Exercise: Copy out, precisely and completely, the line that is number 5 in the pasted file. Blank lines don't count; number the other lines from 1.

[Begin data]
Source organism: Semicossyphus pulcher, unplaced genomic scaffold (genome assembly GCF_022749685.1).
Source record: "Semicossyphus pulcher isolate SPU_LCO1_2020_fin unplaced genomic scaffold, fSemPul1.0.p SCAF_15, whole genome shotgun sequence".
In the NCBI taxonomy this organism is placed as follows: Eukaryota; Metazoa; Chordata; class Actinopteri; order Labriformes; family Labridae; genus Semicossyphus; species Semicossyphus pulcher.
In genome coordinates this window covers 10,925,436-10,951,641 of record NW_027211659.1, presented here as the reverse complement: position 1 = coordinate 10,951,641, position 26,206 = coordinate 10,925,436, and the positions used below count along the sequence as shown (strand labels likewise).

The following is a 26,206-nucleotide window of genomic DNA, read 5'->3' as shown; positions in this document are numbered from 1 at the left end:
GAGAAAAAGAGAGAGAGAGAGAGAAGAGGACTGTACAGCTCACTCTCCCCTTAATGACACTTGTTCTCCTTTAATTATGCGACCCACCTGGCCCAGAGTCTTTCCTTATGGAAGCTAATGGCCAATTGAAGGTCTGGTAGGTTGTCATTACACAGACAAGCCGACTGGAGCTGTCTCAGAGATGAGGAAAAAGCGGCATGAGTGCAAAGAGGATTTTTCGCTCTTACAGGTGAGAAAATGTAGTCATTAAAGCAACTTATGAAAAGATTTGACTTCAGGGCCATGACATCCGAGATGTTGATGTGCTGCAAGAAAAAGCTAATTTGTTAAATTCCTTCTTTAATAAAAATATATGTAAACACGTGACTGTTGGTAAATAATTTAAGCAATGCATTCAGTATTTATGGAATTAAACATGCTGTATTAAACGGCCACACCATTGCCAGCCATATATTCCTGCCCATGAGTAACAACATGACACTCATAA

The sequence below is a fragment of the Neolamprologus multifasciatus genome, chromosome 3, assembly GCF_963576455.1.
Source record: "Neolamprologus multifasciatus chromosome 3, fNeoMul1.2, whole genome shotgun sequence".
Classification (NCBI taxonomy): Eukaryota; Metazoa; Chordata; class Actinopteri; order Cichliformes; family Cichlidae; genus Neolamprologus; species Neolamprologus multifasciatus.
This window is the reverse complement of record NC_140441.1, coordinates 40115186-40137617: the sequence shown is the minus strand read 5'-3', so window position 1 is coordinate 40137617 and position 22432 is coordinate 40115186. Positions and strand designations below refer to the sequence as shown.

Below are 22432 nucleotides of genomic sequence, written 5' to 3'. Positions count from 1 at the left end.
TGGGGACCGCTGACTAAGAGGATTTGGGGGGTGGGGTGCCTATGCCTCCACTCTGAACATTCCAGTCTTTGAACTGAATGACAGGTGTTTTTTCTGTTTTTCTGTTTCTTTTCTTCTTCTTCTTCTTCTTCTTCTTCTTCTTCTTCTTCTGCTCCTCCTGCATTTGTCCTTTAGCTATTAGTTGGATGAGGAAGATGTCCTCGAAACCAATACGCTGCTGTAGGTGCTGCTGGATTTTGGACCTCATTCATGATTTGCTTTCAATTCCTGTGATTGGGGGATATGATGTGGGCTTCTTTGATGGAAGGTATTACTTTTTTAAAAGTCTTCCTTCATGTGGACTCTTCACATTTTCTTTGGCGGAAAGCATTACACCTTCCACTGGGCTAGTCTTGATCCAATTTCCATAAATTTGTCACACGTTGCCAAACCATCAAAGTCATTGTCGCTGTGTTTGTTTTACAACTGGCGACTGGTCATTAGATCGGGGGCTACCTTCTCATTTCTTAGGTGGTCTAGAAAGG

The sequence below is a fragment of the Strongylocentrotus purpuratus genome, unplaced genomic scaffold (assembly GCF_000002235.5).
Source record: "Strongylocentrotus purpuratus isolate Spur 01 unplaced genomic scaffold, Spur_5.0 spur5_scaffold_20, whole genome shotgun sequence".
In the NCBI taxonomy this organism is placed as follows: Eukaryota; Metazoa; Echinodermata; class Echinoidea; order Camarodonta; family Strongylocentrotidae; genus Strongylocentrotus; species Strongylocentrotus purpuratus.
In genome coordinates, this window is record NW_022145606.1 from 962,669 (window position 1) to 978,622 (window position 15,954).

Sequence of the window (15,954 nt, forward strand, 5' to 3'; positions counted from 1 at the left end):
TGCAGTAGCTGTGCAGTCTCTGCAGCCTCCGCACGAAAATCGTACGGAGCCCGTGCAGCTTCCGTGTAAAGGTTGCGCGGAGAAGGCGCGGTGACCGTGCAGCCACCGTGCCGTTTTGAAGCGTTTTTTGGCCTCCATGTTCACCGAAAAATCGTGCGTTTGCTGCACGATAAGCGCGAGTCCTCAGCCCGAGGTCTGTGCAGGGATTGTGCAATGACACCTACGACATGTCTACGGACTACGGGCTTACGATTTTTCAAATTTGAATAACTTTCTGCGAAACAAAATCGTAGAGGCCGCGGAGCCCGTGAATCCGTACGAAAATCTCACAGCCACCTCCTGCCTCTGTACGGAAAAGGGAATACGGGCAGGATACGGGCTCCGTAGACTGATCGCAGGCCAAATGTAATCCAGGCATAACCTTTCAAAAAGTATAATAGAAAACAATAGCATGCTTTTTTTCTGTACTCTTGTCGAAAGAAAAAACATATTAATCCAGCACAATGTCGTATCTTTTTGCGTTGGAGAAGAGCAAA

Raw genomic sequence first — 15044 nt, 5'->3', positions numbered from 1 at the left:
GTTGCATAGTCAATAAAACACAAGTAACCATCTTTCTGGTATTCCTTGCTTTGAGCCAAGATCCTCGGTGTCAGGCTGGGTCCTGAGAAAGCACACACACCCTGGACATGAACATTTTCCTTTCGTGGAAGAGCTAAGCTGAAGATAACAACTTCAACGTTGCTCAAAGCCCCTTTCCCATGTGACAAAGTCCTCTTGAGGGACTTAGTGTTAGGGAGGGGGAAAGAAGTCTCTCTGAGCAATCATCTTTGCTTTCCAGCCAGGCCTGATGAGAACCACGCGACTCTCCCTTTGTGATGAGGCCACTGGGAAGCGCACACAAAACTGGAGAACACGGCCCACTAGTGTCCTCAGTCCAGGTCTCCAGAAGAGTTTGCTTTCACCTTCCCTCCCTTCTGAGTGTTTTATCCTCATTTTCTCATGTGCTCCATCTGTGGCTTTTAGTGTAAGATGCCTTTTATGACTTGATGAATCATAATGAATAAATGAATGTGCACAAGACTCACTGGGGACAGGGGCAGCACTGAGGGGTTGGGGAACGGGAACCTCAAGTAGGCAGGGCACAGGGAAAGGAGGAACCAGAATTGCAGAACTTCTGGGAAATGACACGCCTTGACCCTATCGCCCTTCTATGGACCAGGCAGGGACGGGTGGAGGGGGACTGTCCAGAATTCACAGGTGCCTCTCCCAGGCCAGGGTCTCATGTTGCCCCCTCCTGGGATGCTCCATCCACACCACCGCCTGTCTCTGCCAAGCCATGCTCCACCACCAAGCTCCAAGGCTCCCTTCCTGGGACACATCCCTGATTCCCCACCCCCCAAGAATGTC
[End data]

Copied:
The following is a 26,206-nucleotide window of genomic DNA, read 5'->3' as shown; positions in this document are numbered from 1 at the left end: